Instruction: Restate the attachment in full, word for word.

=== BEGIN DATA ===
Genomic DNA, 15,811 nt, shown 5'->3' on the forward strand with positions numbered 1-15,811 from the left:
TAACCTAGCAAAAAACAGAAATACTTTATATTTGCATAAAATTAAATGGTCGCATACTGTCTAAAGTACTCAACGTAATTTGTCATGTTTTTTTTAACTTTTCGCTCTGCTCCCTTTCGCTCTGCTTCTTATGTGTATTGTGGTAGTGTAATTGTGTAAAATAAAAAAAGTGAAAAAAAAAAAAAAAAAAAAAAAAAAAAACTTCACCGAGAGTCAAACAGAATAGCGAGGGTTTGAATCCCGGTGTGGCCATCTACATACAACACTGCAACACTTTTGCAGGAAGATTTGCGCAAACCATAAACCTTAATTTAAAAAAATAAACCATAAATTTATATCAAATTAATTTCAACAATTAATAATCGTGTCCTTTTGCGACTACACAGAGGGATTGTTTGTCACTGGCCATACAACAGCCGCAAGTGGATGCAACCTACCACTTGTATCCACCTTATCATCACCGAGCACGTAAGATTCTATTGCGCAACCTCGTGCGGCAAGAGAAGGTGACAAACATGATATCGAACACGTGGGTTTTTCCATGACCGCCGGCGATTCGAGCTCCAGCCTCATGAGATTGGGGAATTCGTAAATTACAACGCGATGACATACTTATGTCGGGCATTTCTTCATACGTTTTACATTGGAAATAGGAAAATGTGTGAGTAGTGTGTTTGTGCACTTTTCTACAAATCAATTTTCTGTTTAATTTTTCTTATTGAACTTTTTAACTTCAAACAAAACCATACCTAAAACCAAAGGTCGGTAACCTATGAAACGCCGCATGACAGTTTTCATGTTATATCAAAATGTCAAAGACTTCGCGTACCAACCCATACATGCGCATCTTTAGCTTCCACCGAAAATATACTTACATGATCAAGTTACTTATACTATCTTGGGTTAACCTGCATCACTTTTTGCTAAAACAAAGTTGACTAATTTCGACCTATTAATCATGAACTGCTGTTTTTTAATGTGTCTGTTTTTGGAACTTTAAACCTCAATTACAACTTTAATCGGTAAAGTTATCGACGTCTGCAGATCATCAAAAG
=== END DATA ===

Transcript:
Genomic DNA, 15,811 nt, shown 5'->3' on the forward strand with positions numbered 1-15,811 from the left:
TAACCTAGCAAAAAACAGAAATACTTTATATTTGCATAAAATTAAATGGTCGCATACTGTCTAAAGTACTCAACGTAATTTGTCATGTTTTTTTTAACTTTTCGCTCTGCTCCCTTTCGCTCTGCTTCTTATGTGTATTGTGGTAGTGTAATTGTGTAAAATAAAAAAAGTGAAAAAAAAAAAAAAAAAAAAAAAAAAAAACTTCACCGAGAGTCAAACAGAATAGCGAGGGTTTGAATCCCGGTGTGGCCATCTACATACAACACTGCAACACTTTTGCAGGAAGATTTGCGCAAACCATAAACCTTAATTTAAAAAAATAAACCATAAATTTATATCAAATTAATTTCAACAATTAATAATCGTGTCCTTTTGCGACTACACAGAGGGATTGTTTGTCACTGGCCATACAACAGCCGCAAGTGGATGCAACCTACCACTTGTATCCACCTTATCATCACCGAGCACGTAAGATTCTATTGCGCAACCTCGTGCGGCAAGAGAAGGTGACAAACATGATATCGAACACGTGGGTTTTTCCATGACCGCCGGCGATTCGAGCTCCAGCCTCATGAGATTGGGGAATTCGTAAATTACAACGCGATGACATACTTATGTCGGGCATTTCTTCATACGTTTTACATTGGAAATAGGAAAATGTGTGAGTAGTGTGTTTGTGCACTTTTCTACAAATCAATTTTCTGTTTAATTTTTCTTATTGAACTTTTTAACTTCAAACAAAACCATACCTAAAACCAAAGGTCGGTAACCTATGAAACGCCGCATGACAGTTTTCATGTTATATCAAAATGTCAAAGACTTCGCGTACCAACCCATACATGCGCATCTTTAGCTTCCACCGAAAATATACTTACATGATCAAGTTACTTATACTATCTTGGGTTAACCTGCATCACTTTTTGCTAAAACAAAGTTGACTAATTTCGACCTATTAATCATGAACTGCTGTTTTTTAATGTGTCTGTTTTTGGAACTTTAAACCTCAATTACAACTTTAATCGGTAAAGTTATCGACGTCTGCAGATCATCAAAAG